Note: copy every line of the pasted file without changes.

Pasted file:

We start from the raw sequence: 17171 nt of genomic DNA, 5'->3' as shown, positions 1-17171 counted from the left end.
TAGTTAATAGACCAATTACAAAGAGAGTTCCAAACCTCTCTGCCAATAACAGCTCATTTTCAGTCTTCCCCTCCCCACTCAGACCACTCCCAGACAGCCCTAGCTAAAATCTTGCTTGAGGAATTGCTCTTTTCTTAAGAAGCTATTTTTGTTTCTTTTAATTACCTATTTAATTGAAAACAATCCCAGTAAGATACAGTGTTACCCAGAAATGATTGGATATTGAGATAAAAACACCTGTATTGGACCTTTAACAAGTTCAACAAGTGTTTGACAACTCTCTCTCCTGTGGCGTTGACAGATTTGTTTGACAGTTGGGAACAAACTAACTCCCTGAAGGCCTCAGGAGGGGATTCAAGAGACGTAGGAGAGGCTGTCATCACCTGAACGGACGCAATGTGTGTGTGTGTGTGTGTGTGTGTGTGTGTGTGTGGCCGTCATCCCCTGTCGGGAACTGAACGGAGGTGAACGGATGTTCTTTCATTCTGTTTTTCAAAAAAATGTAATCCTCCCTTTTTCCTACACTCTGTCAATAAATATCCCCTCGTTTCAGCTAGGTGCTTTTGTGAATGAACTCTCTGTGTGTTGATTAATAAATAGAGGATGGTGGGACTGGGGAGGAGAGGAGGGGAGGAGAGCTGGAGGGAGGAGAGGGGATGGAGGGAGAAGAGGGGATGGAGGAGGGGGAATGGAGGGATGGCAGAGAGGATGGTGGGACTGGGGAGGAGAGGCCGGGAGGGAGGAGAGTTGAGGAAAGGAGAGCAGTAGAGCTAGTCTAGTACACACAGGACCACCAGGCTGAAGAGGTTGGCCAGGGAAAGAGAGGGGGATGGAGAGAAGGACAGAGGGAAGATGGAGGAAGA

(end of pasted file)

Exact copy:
We start from the raw sequence: 17171 nt of genomic DNA, 5'->3' as shown, positions 1-17171 counted from the left end.
TAGTTAATAGACCAATTACAAAGAGAGTTCCAAACCTCTCTGCCAATAACAGCTCATTTTCAGTCTTCCCCTCCCCACTCAGACCACTCCCAGACAGCCCTAGCTAAAATCTTGCTTGAGGAATTGCTCTTTTCTTAAGAAGCTATTTTTGTTTCTTTTAATTACCTATTTAATTGAAAACAATCCCAGTAAGATACAGTGTTACCCAGAAATGATTGGATATTGAGATAAAAACACCTGTATTGGACCTTTAACAAGTTCAACAAGTGTTTGACAACTCTCTCTCCTGTGGCGTTGACAGATTTGTTTGACAGTTGGGAACAAACTAACTCCCTGAAGGCCTCAGGAGGGGATTCAAGAGACGTAGGAGAGGCTGTCATCACCTGAACGGACGCAATGTGTGTGTGTGTGTGTGTGTGTGTGTGTGTGTGTGGCCGTCATCCCCTGTCGGGAACTGAACGGAGGTGAACGGATGTTCTTTCATTCTGTTTTTCAAAAAAATGTAATCCTCCCTTTTTCCTACACTCTGTCAATAAATATCCCCTCGTTTCAGCTAGGTGCTTTTGTGAATGAACTCTCTGTGTGTTGATTAATAAATAGAGGATGGTGGGACTGGGGAGGAGAGGAGGGGAGGAGAGCTGGAGGGAGGAGAGGGGATGGAGGGAGAAGAGGGGATGGAGGAGGGGGAATGGAGGGATGGCAGAGAGGATGGTGGGACTGGGGAGGAGAGGCCGGGAGGGAGGAGAGTTGAGGAAAGGAGAGCAGTAGAGCTAGTCTAGTACACACAGGACCACCAGGCTGAAGAGGTTGGCCAGGGAAAGAGAGGGGGATGGAGAGAAGGACAGAGGGAAGATGGAGGAAGA